Ten minutes turned into twenty, and soon more than thirty minutes had passed since Mr. Maher had made his necessary jaunt to the small, rickety one room building. John rose from the table, and stating that "business" shouldn't take that long, walked to the backyard. I a few short moments, John walked back to through the door, muttering that Martin would not be returning, and they may as well fold his hand.
Martin had played his last hand, and a few days later, the family held a service for the late Martin Maher, Sr., also attended by more than a few of his local friends as well as quite a few who had known him from their days back on the old sod. It was a celebration of an Irish life, well lived.
Kevin Childs - 2015
Purple Heart Day
Anna aka Babs?
--- (A true story.....some locals will know the last names of the players)
Little Eileen wsat with a smile on her face in her 2nd grade classroom, happily anticipating a new teacher and a new school year. The first day of class was always the most exciting, when you met the "new" kids in town, as well as your friends from the year before. As the new teacher had yet to enter the room, the kids were their usual loud selves, sitting in the proper seats; but yelling to each other across the room.
Suddenly, the door opened with a subtle squeak that instantly quieted the air. The kids sat forward, with their hands clasped on desktops; looking straight forward at what could be said was a seated attention. The new teacher cleared her throat with a little cough, and said "Good morning." Thirty voices sounded what seemed like an echo greeting, followed by absolute silence.
The teacher looked at a paper that listed the name of each student and their desk assignment. Starting at first seat of the first row, the teacher asked a single question, and the student stood, giving his or her answer. The question was simple and to the point. "What is your mothers name?" The question from the teacher and answers from each child went on, until it was little Eileen's turn. The proud little girl stood and stated in a loud voice..."My mother's name is Babs". The teacher looked to Little Eileen and said.."Oh, no. Your mothers name is Barbara". A tear fell from Eileen's eye, and she said..."...but my mother's name is Babs". The exchange went on until the exasperated teacher told the child to go to the blackboard and write...."MY MOTHER'S NAME IS BARBARA, over and over, until I say you can stop". With tears streaming from her eyes, Eileen stepped to the blackboard and began the task at hand; writing over and over....."MY MOTHER'S NAME IS BARBARA", as the rest of the class continued with their studies. When the school day ended, the teacher told Eileen to go home, and that she hoped she had learned her lesson.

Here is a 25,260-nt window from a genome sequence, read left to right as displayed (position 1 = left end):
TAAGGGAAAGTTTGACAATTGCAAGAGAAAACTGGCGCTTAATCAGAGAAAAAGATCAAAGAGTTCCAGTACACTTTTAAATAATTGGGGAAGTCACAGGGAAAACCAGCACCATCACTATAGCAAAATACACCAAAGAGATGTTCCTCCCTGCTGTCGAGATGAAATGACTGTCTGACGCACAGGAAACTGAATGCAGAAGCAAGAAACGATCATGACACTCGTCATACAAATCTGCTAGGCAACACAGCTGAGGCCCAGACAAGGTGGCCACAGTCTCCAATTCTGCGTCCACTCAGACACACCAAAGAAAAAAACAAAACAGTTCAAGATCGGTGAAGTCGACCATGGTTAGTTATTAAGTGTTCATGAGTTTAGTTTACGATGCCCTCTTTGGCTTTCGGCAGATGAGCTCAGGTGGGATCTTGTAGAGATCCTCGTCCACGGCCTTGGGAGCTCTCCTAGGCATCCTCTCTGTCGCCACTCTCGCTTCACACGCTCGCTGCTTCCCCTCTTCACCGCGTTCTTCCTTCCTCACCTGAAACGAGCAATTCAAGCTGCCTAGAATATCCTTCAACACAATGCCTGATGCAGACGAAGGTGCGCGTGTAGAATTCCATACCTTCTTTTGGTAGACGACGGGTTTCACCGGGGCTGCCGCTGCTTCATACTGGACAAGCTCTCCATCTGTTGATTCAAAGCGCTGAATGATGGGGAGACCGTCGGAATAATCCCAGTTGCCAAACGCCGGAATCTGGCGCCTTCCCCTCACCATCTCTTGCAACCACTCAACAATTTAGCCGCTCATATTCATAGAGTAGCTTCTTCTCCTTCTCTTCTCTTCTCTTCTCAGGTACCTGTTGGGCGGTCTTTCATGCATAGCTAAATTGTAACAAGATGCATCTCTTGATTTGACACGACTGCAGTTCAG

The next morning, two people appeared at the school; and made their way to Little Eileen's classroom. "I understand that you didn't believe my daughter when she told you my name", said the mother. The teacher defended herself, saying that she had corrected Eileen because she thought it would be better to use the actual name rather than the nickname, and that her daughter had refused to use her mothers name of Barbara.
The mother smiled and proceeded to inform the teacher that her name was NOT Barbara, and it was actually Anna. Her nickname to family and friends was, indeed, Babs or Babbie. A lesson was learned that day, not by the child; but by the teacher.
Kevin Childs (9-4-16)
Our Little Village
Edward Tom Donnery, aka
Tommy came upon a large H
signifying athletic prowess and achievement.
Regarding acquisition of the various pins, Tommy's explanation follows:
(The corrected version...updated by Tommy)
....NOw lets see if I can remember how I won all these Pins.
Well I finally got the cheer pin thanks to Linda Matz. She gave it to me for dating a cheer leader but I really dated three. Arlene Spellman, Pat Tupacz, and Peg Sorge RIP. THREE of the loveliest young ladies that ever shook a pom pom for good old HFHS. I hope that Arlene and Pat are still cheering their family's and friends on to do good. I know Peggy is up in heaven cheering us all on to be better husbands, wives, parents and grandparents.
Now every time I look at that big H, I will have a smile on my lips and love in my heart for everyone I knew on high school. I want to thank Linda for giving me her cheer pin, as it makes the whole letter come together. I hope we can all get together again soon. Let's not wait to long.
Kevin Childs, you can now add this to make the story about the H have a happy ending. Hope to see everyone soon. I hope everyone can remember High School as the good days from long long ago. (Done...kc)
With love to everyone....Tommy
Albie's Car & Cigarbox Stories